03/07/2015 – The Parrots-White Fang (2015)

The Shape of things to strum



The Parrot’s debut EP is dripping in debauchery. The title slightly gives this away. Recorded during a booze and weed bender, it shows the ups and downs of parting. The Parrots themselves describe the time thus “The EP is about traveling to play our next show with empty pockets and a will to play our music.” This nomadicity comes definitely across as the music doesn’t sound like it belongs to a set city or scene. “The songs were written at a time when alcohol and weed were present every day. As a result, life was confusing and kind of out of control, followed by terrible hangovers surrounded by dirt, drinking sangria and eating Chinese noodles.” they recently said.



Terror kicks off the EP with a musical slap in the face, then a warm embrace after to show there are no hard feelings. It does more in one minute twenty than most bands do in an album. Sounding like a faster, heavier lo-fi version of the Seeds, its unrelenting riff will make you a diehard fan after ten seconds. White Fang is just fun. Its big, dumb riffs and scorching solos make you want to pick up a guitar, run out into the street and shout “WHO WANTS TO START A BAND?!?”. It’s basically an updated version of the Sonics’ Strychnine.



To The People Who Showed Me Love While I Was Here is the start of the musical comedown. It’s slower, melodic and slightly slurred. All My Loving is a cover of the Almighty Defenders. Here the Parrots show they are capable to not just writing their own material, but reinterpreting. It is one of the EP’s stand out moments.



Near the end of the EP, the Parrots are flagging due to their chemical intake. The songs are more reflective and prove that what comes up must come down. Also there are signs that this binge has come at a cost “I’m breaking down” they bemoan.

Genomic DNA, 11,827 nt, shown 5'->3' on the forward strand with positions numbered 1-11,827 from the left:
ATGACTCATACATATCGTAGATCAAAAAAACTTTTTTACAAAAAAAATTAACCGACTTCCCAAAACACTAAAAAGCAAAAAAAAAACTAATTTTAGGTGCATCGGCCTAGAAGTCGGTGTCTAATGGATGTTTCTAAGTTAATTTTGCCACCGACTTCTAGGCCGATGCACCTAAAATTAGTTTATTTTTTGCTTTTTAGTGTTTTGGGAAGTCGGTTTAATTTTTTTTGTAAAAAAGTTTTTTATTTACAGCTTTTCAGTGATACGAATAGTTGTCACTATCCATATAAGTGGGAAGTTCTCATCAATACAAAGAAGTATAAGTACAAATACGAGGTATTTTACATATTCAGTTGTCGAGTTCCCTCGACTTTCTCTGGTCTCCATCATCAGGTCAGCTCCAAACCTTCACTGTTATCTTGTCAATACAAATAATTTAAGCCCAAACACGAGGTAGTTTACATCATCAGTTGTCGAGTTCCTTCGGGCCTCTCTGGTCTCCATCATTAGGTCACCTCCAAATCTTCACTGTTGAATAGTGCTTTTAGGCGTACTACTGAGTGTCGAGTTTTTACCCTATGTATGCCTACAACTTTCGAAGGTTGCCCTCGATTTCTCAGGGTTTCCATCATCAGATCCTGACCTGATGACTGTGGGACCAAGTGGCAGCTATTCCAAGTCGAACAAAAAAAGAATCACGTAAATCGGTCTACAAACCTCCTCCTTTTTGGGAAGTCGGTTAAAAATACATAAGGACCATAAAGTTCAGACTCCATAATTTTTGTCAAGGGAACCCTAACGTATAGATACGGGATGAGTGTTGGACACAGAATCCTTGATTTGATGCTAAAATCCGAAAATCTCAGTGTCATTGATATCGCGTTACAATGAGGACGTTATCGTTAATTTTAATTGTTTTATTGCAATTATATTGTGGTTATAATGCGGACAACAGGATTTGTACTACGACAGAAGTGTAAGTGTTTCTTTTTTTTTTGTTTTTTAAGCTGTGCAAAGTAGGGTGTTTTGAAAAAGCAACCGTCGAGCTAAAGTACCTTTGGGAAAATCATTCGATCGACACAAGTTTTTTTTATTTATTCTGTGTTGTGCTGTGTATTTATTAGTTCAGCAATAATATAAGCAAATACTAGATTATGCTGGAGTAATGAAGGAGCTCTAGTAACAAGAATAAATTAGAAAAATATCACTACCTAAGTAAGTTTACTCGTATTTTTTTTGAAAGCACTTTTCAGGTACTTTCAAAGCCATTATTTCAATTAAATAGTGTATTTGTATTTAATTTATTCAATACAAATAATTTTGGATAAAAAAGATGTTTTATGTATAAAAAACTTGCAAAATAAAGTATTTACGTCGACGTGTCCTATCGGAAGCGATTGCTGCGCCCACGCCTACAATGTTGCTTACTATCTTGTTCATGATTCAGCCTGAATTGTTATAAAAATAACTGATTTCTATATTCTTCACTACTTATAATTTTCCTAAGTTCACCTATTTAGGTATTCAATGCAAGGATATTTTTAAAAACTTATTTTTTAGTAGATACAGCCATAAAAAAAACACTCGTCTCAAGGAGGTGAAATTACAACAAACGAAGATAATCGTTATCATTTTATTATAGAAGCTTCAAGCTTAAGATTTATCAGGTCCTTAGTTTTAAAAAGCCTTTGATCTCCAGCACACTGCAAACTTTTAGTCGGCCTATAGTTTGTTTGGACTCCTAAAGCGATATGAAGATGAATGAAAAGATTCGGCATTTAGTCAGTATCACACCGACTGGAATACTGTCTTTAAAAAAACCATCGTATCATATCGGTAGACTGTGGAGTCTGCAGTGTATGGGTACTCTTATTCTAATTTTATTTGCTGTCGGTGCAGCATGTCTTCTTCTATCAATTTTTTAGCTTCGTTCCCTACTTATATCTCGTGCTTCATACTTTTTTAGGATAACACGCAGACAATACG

Weed for the Parrots showcases the Parrots are one of the most exciting and exhilarating new bands at the moment. After the quality of this EP, it can’t be long before a long player rears its ugly head, red eyed and demanding a drink.













  1. Eeeek! The sound is rock, but I hate the thought of artists of any sort using drugs to aid their art–or to escape from it. I’ll stay well away from that raucous sound.

    • While I get what you’re saying is this any different from the Stones, Pink Floyd or Beatles experimenting in the 1960’s or writers like Huxley, Kesey, de Quincey, Burroughs or Poe? Ultimately as long as the product is good I don’t really mind as I don’t have anything to do with them.

  2. sophiebowns said:

    This is all very new to me! I love giving new artists a chance.
    One of my favourite artists at the moment is a guy called @LiamTamne. (He’s currently playing Raoul in Phantom Of The Opera in the West End, but I think he’s also working on an EP.) His voice is amazing!

      • sophiebowns said:

        It’s different compared to the majority of music produced in this decade. They almost have a 1970’s sound! I think they’re interesting.

  3. suepainter said:

    I think it’s the mark of many musicians to create under the influence of alcohol and/or street drugs. Time takes its toll on that approach, though, IMHO. Interesting story!

  4. No matter how good or talented the musicians are I don’t think it is right to take the aid of drugs in their music.

  5. This is absolutely awesome. I love music I can rock out to and often look like an idiot lol

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